|Root Crops (NRI, 1987, 308 p.)|
Hitchenia caulina (Grah.) Baker syn. Curcuma caulina (Grah.).
Arrowroot lily, Chowar, Indian arrowroot'.
A tuberous herb with a leafy stem, 0.9-1.2 m high, with oblong-lanceolate, fibrous leaves 30-50 cm long and 7.5-10 cm broad. The yellow flowers, which possess a long peduncle, are borne on a central spike.
Origin and distribution
The plant is native to India and is found mainly growing wild on the table land of the Mahabaleshwar plateau and neighbouring regions in forest areas with high annual rainfall.
Hot moist conditions are essential: rainfall of upwards of 500 cm per annum characterises its natural habitat, though it may be grown on the banks of irrigation canals.
Chavar is easily propagated by tuber cuttings, which are planted in raked soil at the beginning of the monsoon, frequently in arecanut plantations and on the banks of rivers and irrigation channels. It is often planted very densely to prevent soil erosion, in some areas up to 50 000 plants per hectare.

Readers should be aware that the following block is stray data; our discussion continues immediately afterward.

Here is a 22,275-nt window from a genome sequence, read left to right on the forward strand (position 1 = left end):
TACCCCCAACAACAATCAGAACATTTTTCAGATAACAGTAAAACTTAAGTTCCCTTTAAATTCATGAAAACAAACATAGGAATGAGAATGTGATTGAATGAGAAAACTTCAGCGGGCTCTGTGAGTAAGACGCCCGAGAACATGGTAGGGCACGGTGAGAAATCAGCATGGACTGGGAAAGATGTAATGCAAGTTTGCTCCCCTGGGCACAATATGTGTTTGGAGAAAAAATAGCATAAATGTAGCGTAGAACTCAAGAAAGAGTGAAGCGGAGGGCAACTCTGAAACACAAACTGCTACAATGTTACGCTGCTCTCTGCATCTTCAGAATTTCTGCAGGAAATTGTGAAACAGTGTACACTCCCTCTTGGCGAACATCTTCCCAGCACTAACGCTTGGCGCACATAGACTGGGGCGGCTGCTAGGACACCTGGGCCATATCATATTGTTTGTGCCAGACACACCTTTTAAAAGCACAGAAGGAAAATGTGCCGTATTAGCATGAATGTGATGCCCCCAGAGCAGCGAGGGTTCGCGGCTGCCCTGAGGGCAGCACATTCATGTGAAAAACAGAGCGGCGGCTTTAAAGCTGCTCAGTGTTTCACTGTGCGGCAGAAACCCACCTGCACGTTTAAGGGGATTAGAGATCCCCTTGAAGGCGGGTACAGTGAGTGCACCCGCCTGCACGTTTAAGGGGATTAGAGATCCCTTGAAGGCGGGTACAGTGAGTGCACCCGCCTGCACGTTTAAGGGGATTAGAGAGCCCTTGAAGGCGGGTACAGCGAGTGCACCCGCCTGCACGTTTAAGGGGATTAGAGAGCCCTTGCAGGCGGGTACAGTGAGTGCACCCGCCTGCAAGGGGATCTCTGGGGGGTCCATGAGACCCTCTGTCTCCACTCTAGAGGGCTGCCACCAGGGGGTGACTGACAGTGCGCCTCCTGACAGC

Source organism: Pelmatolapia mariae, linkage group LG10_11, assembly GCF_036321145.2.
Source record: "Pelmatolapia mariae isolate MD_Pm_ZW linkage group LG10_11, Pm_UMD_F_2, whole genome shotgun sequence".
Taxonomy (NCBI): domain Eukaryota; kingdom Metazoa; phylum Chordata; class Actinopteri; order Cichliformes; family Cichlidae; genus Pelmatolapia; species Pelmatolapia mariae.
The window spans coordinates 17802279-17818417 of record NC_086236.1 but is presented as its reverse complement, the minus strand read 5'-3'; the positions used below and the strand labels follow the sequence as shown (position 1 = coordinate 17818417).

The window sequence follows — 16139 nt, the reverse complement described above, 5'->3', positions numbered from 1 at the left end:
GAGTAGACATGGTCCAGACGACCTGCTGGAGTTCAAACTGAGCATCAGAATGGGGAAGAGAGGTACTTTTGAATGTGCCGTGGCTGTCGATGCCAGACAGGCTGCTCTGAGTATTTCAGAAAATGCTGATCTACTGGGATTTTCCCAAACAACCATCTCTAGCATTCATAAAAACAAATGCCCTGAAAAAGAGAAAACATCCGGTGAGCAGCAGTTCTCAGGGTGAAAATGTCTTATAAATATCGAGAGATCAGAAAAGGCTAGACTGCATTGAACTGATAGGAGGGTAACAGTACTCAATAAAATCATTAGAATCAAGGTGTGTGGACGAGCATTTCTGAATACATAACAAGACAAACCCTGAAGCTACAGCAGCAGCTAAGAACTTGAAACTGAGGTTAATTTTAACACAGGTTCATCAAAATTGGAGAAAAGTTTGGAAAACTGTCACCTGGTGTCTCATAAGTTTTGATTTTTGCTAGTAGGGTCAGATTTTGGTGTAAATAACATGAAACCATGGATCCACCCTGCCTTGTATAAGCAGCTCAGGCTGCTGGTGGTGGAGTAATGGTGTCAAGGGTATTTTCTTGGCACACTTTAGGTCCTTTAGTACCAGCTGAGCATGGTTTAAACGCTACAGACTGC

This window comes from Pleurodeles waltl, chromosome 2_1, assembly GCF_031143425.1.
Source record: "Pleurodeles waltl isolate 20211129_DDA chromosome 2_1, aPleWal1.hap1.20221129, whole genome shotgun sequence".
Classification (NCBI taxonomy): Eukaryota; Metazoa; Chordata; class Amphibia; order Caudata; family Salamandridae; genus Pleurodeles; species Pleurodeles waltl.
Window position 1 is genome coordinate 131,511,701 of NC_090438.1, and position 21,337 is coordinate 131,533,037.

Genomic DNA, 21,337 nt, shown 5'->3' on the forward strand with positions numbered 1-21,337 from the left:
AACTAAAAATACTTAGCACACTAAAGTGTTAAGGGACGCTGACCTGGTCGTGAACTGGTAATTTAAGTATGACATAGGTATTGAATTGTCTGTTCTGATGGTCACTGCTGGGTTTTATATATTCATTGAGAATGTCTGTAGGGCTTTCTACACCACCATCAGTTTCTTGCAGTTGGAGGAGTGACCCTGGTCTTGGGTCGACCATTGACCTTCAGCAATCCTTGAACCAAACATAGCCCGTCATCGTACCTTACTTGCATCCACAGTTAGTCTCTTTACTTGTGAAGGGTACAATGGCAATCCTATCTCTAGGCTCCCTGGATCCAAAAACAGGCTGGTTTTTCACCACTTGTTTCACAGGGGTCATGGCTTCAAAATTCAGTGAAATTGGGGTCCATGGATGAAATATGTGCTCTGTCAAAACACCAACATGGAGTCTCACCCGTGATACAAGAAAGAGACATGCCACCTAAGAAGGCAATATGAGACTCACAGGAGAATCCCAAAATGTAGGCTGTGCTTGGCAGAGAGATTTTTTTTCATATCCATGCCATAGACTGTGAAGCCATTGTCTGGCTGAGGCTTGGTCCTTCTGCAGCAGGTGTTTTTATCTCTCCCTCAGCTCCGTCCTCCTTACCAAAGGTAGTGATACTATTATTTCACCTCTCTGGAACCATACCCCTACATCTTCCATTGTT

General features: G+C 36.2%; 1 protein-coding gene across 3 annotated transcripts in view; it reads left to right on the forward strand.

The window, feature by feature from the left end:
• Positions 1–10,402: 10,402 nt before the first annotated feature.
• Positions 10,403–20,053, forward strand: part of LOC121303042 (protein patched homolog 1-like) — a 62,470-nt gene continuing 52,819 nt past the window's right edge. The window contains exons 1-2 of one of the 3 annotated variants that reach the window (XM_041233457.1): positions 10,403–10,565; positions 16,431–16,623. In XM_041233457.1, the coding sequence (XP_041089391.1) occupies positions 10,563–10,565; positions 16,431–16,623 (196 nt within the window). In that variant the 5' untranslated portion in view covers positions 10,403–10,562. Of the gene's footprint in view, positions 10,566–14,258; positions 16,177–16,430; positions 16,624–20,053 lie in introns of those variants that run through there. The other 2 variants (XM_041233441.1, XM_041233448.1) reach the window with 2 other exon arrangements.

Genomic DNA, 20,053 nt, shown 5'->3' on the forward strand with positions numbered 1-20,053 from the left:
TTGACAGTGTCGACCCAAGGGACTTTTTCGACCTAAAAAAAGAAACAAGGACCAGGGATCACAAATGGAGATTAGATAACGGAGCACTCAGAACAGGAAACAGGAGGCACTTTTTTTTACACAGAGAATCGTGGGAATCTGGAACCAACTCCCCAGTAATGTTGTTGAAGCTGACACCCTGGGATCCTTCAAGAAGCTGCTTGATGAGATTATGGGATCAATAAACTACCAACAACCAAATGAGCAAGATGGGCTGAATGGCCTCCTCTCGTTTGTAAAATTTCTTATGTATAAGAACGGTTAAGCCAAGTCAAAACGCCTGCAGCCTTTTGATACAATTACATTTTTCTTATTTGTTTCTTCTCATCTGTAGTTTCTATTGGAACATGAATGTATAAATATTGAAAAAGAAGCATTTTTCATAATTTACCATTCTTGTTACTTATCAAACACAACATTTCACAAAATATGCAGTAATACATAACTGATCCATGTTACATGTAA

For maximum yields of starch a 2 year rotation should be practiced and the tubers harvested when they are 20-24 months old.
Harvesting and handling
The tubers are dug by hand.
Tubers - these are normally the size of an orange with white flesh and covered with fibrous roots.
The tubers yield a white edible starch, which has sometimes been used as a substitute for arrowroot starch.
Secondary and waste products
It has been suggested that the leaves could be used for papermaking.
The tubers have a starch content of 10.9-18.3 per cent (fresh weight basis). On average the tubers yield about 13 per cent of starch, 60 per cent of which is of superior quality and very similar to that of arrowroot.
The harvested tubers are washed and the fibrous roots removed, after which the cleaned tubers are grated and the resultant pulp washed thoroughly, sieved and then re-washed, and the starch allowed to settle out. It is then sun-dried.
Although formerly used locally as a source of 'arrowroot starch', nowadays it is not normally economic to prepare starch commercially from chavar, but the crop can yield a high quality starch, and it could be of value in high rainforest areas to prevent soil erosion.
KHAIRNAR, M. S. 1945. Hitchenia caulina (Chavar) as a source of arrow root. Indian Forester, 71, 126-127.
SASTRI, B. N. (ed.). 1959. Hitchenia. The wealth of India: Raw materials, Vol. 5 (H-K), PP. 101-102. New Delhi, India: Council for Scientific and Industrial Research, 332 pp.